Your credit score is a three-digit number meant to reflect the risk you could pose to a lender when you borrow money. It offers a quick glance at your credit health and history of paying back your debts. You can think of it as a snapshot of your risk level based on your credit history at a specific moment in time. Generally, the higher the score, the better.
A good credit score proves that you’ve been responsible with managing credit and paying your bills in a timely manner. Healthy credit can help you access credit opportunities you deserve. For example, it may allow you to be approved for loans with favorable terms and lower interest rates.
There are many different credit scoring models. Two popular credit scoring models you may have come across are from the companies FICO and VantageScore. The score you see provided by TransUnion is based on the VantageScore® 3.0 model. FICO and VantageScore credit scores range from 300 – 850. The scores are calculated using information in your credit report. In general, the credit report information that is considered by scoring models include:
You now know what a credit score is and what information factors into it. Next, learn how to check your own credit score.
There are many places where you can get your credit score. Your bank or credit union may offer free credit scores via their online banking systems. Checking your own credit score will not negatively impact your score. Of course, there are many websites and apps where you can check as well.
There are also robust credit monitoring services that include credit scores as one of their features. For example, a paid subscription to TransUnion Credit Monitoring includes access to your VantageScore 3.0 credit score. When you get your free TransUnion credit report through AnnualCreditReport.com, you have the option to buy a one-time VantageScore 3.0 credit score for $0.99 plus tax. Not all services use the same credit scoring model, so don’t be alarmed if you see a minor difference in scores across platforms.
One reason you may have different scores on different websites is because lenders may not report to all three national credit reporting agencies (TransUnion, Experian and Equifax). The information in your credit reports will largely overlap, but they may have slightly different information. So when your scores are calculated, there may be some minor variations depending on the report used.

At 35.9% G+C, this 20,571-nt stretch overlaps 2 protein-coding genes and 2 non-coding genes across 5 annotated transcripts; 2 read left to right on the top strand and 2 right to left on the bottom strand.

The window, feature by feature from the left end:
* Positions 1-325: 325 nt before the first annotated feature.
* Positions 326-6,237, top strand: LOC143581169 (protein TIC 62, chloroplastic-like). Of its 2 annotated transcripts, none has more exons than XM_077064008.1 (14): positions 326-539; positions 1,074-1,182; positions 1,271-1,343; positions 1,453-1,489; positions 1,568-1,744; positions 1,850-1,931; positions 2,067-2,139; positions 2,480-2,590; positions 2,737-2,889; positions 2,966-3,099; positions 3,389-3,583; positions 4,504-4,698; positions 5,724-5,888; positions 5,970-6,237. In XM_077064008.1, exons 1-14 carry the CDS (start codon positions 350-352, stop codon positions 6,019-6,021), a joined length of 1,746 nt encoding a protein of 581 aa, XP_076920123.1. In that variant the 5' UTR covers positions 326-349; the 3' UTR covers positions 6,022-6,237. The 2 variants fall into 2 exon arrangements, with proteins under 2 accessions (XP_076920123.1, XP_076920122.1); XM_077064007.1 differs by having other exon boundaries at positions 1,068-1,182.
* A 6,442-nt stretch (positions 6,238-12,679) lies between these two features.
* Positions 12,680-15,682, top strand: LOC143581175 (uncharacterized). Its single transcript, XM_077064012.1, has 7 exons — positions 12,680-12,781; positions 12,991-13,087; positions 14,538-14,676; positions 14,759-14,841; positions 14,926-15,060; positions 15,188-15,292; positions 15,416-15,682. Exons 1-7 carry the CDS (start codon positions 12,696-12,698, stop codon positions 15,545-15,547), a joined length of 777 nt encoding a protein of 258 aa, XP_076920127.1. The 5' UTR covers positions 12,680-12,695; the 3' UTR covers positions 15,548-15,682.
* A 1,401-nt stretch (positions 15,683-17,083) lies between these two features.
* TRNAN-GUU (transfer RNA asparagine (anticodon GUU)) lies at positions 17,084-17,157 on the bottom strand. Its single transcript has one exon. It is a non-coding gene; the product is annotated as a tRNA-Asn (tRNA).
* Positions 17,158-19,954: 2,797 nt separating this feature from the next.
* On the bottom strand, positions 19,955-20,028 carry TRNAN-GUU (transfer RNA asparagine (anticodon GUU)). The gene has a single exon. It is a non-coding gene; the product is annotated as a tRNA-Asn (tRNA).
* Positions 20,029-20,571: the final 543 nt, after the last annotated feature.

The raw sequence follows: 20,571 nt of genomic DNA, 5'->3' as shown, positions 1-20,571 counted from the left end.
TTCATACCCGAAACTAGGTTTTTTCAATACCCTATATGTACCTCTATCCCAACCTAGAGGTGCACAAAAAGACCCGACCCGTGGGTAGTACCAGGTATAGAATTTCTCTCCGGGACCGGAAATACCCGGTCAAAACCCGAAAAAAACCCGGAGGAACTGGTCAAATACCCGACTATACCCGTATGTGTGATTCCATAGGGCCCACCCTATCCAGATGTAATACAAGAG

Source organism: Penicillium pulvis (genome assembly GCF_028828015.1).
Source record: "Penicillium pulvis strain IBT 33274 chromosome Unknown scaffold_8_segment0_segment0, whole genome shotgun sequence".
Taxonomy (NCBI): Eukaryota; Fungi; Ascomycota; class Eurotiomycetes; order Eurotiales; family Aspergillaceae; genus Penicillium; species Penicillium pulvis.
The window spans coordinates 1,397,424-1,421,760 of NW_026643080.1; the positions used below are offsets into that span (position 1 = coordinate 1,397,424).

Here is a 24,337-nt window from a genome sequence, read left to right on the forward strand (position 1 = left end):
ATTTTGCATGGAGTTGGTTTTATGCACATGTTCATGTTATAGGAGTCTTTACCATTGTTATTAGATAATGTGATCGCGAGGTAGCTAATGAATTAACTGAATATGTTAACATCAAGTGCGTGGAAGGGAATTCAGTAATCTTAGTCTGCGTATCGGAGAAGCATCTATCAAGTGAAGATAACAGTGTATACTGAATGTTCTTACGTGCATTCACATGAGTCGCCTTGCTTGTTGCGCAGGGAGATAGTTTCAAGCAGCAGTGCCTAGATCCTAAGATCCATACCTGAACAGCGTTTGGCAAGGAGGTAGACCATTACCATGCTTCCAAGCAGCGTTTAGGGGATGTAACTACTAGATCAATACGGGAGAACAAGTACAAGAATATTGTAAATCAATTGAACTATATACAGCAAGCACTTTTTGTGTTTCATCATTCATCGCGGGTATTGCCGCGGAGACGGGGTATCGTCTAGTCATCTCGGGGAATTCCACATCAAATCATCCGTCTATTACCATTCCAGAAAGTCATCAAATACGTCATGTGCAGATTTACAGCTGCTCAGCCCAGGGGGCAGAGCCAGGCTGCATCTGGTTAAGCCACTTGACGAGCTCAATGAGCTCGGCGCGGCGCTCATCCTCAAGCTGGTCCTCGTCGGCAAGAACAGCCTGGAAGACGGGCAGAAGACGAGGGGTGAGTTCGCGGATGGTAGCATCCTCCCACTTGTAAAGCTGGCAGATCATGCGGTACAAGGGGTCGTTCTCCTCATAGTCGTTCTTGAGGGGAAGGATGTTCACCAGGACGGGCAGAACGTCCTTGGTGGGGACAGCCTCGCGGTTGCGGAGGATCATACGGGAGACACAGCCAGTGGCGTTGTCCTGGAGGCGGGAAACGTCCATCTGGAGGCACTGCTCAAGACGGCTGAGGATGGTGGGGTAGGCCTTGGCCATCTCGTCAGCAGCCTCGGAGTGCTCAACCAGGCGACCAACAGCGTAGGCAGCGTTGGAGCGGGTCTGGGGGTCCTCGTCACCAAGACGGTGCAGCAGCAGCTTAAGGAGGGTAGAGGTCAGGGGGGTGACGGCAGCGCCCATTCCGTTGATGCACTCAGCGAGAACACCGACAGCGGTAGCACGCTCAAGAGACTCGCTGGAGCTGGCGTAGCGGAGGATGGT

Because there are different scoring models, you may also see different credit scores based on who is providing the score to you. Scoring models tend to focus on similar credit factors, but they may weigh their importance differently. For example, VantageScore indicates your credit mix is “highly influential” in their model. FICO states your credit mix amounts to about 10% of your FICO credit score.
Seeing a difference of a few points across different websites, apps or monitoring services may not be a cause for concern. But if you see a significant difference in your scores, it’s be a good idea to pull your credit reports to check for inconsistencies or signs of fraud.
It’s important to recognize that practicing healthy credit habits will help you no matter the credit scoring model. Understanding those key financial behaviors is essential.
Here are some smart habits to practice:
As information is added or removed from your credit reports, you may see some fluctuation in your credit score. Minor changes are common as your account information is updated. However, if you see a major drop, it is something you should investigate. Since your score moves based on changing information in your report, reading through your credit reports should reveal the cause. Your credit score will also provide score factors, which provide detail into what’s impacting your score.
Monitoring your reports consistently is one of the most important credit habits. The more you read your reports, the more comfortable you’ll be with the information. This can make it easier to spot changes, even minor ones, which may impact your credit score. You can get your credit reports from TransUnion, Equifax and Experian for free weekly through AnnualCreditReport.com.
When it comes to improving your credit health, remember to be patient — not just with your credit, but with yourself. Healthy credit isn’t built overnight and mistakes can happen. Positive moves you make today may not be reflected in your report and scores immediately. But as those habits become routine, you’ll continue to build a credit history you can be proud of.
For help understanding the sections of your credit report and how they may impact your credit score, we’ve created a tool to help guide you.